Ultimate Quality Steel Shock spring. Getting the correct spring weight on your coil shock is crucial and can make the difference in getting the best out of your suspension. The Nukeproof Shockwave spring has a 36mm inside diameter to fit Fox, Manitou, BOS coil shock units.
How do I choose the correct size?
There are three important things you need to know about your set-up:
The Stroke of your shock - This is the actual travel of the shock itself. To measure this, measure the visible part of the shock shaft in Inches 1" = 25.4mm (This is the part that disappears as the shock compresses)
The Maximum Spring Free length that your shock will take. To do this wind the preload off completely and measure from the inside of the spring collar to the inside of the preload nut.
Spring rate in Lbs. - Spring rate refers to the stiffness of the spring and will vary due to rider weight, riding style/discipline, Leverage ratio of the bike, and suspension design. As a general rule you are trying to achieve the correct amount of sag. Sag is the amount your suspension travels when you're sitting on your seat, feet on your pedals and hands on the bars. This should be around 1/3 of the total travel on a DH bike and 1/4 of the total travel on an XC All mountain bike (This can vary due to suspension design and personal preference)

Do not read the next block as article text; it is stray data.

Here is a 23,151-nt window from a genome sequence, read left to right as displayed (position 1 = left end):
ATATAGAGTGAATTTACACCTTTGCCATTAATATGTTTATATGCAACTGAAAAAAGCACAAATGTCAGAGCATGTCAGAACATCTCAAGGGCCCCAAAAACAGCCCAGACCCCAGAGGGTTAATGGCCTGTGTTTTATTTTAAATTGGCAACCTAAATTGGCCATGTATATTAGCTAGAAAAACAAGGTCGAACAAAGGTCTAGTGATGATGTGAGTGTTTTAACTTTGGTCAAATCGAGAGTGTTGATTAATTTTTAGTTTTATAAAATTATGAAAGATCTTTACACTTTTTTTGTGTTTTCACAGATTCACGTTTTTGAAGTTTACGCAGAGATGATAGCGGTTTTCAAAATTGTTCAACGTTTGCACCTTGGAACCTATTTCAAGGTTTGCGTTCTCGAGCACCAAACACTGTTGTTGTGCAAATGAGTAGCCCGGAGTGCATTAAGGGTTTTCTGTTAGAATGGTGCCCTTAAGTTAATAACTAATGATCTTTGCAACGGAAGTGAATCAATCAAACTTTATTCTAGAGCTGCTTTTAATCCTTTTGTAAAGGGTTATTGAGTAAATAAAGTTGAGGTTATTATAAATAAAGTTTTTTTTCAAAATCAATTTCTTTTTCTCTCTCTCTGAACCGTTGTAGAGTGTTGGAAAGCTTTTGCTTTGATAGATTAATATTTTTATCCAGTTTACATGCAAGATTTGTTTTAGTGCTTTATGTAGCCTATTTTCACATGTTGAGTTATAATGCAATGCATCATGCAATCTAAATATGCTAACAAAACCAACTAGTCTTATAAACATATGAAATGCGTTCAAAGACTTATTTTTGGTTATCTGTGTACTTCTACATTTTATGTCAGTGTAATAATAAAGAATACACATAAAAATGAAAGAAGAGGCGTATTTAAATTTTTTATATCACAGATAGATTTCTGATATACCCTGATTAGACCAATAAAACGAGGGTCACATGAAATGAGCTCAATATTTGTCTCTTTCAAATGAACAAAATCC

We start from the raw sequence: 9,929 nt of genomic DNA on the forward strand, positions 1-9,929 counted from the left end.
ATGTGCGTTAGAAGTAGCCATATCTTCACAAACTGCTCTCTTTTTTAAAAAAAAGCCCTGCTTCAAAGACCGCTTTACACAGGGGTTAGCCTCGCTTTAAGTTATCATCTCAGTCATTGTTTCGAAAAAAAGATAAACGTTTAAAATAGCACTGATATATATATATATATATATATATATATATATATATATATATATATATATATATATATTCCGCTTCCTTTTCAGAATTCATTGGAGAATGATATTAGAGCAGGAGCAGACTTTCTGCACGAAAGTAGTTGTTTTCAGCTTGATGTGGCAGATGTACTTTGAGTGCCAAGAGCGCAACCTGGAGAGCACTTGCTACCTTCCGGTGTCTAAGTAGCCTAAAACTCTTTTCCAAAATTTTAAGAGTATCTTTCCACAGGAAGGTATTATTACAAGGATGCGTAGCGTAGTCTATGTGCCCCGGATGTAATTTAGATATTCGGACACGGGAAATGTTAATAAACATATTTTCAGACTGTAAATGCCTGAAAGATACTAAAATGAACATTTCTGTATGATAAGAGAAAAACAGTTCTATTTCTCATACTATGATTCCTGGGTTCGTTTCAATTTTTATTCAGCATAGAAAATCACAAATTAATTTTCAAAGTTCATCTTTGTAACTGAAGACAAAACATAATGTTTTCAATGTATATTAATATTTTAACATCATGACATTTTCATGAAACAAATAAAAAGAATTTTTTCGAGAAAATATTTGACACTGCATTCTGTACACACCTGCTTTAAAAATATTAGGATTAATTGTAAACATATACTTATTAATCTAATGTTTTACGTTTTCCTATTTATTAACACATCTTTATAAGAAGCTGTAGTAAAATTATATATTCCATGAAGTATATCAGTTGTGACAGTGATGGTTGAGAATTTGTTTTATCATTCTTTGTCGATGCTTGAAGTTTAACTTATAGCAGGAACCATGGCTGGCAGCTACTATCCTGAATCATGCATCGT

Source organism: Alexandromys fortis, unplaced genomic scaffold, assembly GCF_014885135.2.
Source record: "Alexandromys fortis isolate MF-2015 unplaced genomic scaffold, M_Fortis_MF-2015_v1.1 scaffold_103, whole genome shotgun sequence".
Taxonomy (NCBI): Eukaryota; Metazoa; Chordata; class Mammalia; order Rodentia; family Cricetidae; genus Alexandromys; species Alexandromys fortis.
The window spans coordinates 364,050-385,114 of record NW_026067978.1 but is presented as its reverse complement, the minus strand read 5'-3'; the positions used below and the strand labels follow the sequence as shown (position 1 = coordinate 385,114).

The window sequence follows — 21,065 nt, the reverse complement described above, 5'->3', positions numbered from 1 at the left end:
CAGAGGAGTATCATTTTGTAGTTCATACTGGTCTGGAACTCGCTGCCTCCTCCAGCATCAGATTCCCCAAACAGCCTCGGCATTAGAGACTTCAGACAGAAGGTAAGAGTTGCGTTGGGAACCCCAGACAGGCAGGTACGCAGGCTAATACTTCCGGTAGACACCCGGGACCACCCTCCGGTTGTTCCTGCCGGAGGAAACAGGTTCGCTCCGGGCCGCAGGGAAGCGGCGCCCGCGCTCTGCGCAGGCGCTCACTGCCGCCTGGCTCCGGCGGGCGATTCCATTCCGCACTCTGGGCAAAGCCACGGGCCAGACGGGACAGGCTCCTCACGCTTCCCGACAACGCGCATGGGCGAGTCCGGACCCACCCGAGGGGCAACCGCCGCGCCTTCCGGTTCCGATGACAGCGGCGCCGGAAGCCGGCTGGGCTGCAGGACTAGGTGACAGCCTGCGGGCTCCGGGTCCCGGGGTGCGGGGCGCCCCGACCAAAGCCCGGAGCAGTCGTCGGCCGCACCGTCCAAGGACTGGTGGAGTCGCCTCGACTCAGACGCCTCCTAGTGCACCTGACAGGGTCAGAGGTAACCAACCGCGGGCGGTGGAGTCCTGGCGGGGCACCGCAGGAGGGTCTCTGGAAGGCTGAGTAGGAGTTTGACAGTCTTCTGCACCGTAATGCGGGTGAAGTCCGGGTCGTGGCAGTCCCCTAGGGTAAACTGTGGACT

Once you have established the answer to 1, 2, 3 you need to choose your spring using the following rules:
Spring Stroke should be Equal to or Greater than Stroke of the shock
Spring Length should be less than the Max Free length of the shock (This is so the spring physically fits)
Spring Rate should be correct to suit your body weight, bike and riding style
Example. If your stroke is 2", your rate is 450Lbs and your max free length is 130mm. You need - 2.25" x 450Lbs x 125mm i.e - If you don't see a spring that has the exact stroke of your shock you can use a spring with a longer stroke, as long as the free length will fit.
Rated 1 out of 5 by Anonymous Poor quality
I ordered 2 of these springs, and both were bent. It's not obvious until you put in on your shock and twist it round and one side bulges out. This caused it to rub on both the shock body and the piggy back (on a Fox DHX). Not happy with this at all. - Also the two shocks were slightly different weights - one giving slightly more sag than the other.
22 June 2013
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